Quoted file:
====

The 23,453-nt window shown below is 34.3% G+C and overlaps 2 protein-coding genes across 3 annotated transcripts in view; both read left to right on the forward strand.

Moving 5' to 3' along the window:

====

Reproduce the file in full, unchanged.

The 23,453-nt window shown below is 34.3% G+C and overlaps 2 protein-coding genes across 3 annotated transcripts in view; both read left to right on the forward strand.

Moving 5' to 3' along the window: